Driving faster over Hwy 17 saves little to no time, CHP says

Dear Street Smarts, Q: A few years ago, the Sentinel published an article about the length of time it takes to cross Highway 17 to San Jose based upon various speeds, such as 50 mph, 55 mph, 60 mph, etc. It clearly showed that speeding on Highway 17 doesn't save that much time even at high speeds. I think you should publish those figures perhaps twice a year in your column (maybe just before rainy season, if that ever happens and perhaps before summer) just to remind folks that the risk that one takes and the risks to other drivers just doesn't pay. Thanks. I enjoy reading your column. Best wishes, Ken Koenig, Santa Cruz A: Using their math skills, the folks at the CHP office in Aptos came up with the following commute times at varying speeds. Using Google Maps' estimation that the drive from Highway 17 at the Fishhook to Highway 85 in San Jose is approximately 21 miles, traveling:
  • 50 mph would take approximately 25 minutes 12 seconds;
  • 55 mph would take approximately 22 minutes 54 seconds;
  • 60 mph would take approximately 21 minutes; and
  • 65 mph would take approximately 19 minutes 18 seconds.
"These, of course, do not account for changes in traffic conditions or speed limits, i.e. 65 mph in Scotts Valley," said officer Brad Sadek, CHP spokesman, while noting that the above times "don't account for the slower speeds required to safely navigate the twists and turns in the roadway, nor the recurrent slower traffic they cause. "Realistically, it is illegal, unsafe and almost impossible to maintain 60 mph all the way across SR-17," he continued. "The average driver will encounter pockets of slower traffic and will likely need to slow for some of the more challenging curves, like Laurel Curve, Valley Surprise and Big Moody Curve. When accounting for all these factors, it is very likely the amount of time saved by speeding over SR17 is almost nothing. It seems almost everyone can tell a story of an aggressive driver they saw fly by them in Scotts Valley, only to reencounter them at Lexington Reservoir still driving like its NASCAR." Solving gridlock Street Smarts has been running emails from readers who have suggestions on ways to ease traffic congestion in Santa Cruz County. Here are thoughts from reader Bruce Sawhill: Short term fixes: A central barrier on Mission Street like 19th Avenue in San Francisco, preventing any left turns without a stoplight intersection, plus light synchronization. Longer term fixes: Full use of the rail corridor for a bike/ped path and streetcar. Comments:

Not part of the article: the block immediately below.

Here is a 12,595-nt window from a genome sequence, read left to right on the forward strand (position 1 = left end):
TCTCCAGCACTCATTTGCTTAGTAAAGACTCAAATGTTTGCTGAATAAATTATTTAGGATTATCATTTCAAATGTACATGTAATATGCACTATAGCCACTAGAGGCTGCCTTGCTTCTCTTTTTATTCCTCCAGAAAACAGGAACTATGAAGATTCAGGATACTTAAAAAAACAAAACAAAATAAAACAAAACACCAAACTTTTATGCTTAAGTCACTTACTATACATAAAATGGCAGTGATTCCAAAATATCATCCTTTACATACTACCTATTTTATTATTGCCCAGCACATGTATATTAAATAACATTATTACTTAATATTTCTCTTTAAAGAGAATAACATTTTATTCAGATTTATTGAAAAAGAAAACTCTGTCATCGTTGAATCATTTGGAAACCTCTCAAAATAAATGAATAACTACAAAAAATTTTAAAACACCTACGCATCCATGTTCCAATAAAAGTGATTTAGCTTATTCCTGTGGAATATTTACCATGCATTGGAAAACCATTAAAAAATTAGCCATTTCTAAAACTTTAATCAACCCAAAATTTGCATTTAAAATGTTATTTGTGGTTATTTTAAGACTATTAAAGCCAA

1. The statistics on population growth are misleading. Santa Cruz is in the bottom fifth of county growth rates in California and 4,000 more people in the next six years is a much slower growth rate than most of the last 50 years.
  2. The Bay/Mission intersection is getting busier, but the majority of the growth mentioned in your article has occurred between 1960 and 1980, with a much slower growth rate in the 34 years since then.
  3. Santa Cruz is very geographically challenged by ocean, mountains, and rivers. All of this affects traffic. In addition, it was never designed to be a city, but rather grew haphazardly without much central planning as a resort and part-time residence town. As a result, certain traffic features continue to cause problems, such as Bay Street not providing a direct connection to downtown, no vehicle bridge at the San Lorenzo trestle, the very existence of 'The Circles,' California Street making a jog at Bay Street and numerous other illogical and arbitrary features that artificially create congestion and frustration. Fixing almost any of these problems would require tearing down houses, so it looks like this will just be part of the quirkiness of Santa Cruz.
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